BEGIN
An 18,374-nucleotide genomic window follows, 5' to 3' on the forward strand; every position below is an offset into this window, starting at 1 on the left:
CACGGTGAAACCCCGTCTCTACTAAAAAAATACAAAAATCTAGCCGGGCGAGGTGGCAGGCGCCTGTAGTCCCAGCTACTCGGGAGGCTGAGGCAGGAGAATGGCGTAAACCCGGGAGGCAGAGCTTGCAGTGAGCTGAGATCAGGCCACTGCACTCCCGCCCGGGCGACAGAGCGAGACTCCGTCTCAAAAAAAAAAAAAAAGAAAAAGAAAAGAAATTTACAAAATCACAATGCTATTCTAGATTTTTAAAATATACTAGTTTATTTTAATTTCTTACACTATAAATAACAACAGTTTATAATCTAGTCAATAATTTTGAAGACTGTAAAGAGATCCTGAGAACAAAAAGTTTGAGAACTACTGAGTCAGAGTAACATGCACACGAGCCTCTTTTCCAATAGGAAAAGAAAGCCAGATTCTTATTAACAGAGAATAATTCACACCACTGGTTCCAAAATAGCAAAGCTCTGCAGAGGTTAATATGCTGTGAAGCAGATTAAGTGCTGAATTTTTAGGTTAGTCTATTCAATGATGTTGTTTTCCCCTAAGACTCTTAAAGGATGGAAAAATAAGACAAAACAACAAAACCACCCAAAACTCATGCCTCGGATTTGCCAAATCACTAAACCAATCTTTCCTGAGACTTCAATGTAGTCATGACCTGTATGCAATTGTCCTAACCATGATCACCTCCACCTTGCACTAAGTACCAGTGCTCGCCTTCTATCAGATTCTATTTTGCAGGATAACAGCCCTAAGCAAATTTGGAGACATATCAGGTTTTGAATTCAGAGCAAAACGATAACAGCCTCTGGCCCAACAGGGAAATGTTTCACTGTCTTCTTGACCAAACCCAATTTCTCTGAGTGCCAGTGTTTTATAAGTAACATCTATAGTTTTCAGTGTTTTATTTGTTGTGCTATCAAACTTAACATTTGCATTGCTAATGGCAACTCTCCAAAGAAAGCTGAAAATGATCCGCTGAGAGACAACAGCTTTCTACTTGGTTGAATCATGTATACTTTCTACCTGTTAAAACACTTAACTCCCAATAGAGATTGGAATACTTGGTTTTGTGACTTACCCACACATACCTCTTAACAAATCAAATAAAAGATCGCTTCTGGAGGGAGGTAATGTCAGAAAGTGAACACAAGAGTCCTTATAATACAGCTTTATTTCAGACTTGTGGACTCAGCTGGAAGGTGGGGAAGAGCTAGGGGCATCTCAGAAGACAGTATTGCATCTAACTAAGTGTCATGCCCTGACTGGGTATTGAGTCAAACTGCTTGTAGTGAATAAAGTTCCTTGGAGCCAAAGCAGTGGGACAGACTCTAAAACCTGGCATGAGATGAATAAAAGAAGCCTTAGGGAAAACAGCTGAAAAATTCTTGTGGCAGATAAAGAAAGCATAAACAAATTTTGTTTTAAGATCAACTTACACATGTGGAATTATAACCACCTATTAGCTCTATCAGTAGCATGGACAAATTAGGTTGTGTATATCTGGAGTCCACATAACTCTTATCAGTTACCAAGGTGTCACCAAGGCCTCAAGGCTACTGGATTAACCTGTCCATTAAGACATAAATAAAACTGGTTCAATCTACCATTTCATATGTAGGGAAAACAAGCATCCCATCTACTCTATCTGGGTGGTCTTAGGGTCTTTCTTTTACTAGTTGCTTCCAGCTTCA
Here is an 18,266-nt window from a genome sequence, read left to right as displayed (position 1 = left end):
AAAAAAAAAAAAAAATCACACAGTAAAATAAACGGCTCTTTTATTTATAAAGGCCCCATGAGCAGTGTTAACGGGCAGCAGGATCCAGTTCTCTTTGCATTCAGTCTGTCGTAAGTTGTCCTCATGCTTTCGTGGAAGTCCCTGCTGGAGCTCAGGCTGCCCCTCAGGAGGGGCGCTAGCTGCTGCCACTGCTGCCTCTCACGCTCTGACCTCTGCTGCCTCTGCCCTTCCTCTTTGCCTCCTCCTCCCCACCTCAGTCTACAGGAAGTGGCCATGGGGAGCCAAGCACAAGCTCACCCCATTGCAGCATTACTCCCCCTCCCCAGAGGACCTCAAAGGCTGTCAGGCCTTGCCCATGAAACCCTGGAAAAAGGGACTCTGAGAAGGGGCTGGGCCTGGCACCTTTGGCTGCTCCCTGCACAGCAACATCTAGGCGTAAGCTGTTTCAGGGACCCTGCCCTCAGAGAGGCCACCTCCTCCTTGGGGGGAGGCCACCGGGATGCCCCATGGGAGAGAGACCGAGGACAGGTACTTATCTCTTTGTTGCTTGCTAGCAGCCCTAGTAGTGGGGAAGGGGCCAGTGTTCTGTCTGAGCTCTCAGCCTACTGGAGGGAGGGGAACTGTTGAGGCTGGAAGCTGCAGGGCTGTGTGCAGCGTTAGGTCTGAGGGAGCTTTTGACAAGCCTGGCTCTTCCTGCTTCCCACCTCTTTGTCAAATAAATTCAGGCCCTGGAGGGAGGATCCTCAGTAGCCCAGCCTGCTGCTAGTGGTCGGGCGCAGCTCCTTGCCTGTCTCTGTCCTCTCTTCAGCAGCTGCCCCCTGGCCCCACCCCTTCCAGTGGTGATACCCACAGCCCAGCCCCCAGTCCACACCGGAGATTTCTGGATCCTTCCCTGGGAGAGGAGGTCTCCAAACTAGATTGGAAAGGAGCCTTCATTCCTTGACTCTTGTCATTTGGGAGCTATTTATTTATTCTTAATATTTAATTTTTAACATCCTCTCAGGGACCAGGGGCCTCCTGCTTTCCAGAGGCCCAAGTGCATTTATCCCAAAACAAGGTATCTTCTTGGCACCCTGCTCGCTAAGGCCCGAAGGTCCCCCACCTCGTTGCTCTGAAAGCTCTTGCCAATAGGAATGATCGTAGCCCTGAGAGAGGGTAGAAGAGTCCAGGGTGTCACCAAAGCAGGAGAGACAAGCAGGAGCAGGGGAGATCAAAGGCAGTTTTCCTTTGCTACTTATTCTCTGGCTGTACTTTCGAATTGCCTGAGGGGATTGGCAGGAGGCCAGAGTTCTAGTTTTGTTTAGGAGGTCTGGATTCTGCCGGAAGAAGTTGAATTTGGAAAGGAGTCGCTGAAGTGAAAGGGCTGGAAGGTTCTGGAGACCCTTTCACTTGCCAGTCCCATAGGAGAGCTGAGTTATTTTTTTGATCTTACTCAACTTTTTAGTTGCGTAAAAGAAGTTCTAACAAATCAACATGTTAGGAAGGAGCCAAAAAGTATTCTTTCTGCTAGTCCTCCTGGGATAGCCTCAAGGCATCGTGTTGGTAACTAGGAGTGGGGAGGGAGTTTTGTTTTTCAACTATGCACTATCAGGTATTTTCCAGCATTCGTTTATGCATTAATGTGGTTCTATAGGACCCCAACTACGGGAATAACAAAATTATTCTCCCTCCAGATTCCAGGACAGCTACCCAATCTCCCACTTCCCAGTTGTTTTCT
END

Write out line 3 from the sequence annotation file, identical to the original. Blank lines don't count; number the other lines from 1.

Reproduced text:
Here is an 18,266-nt window from a genome sequence, read left to right as displayed (position 1 = left end):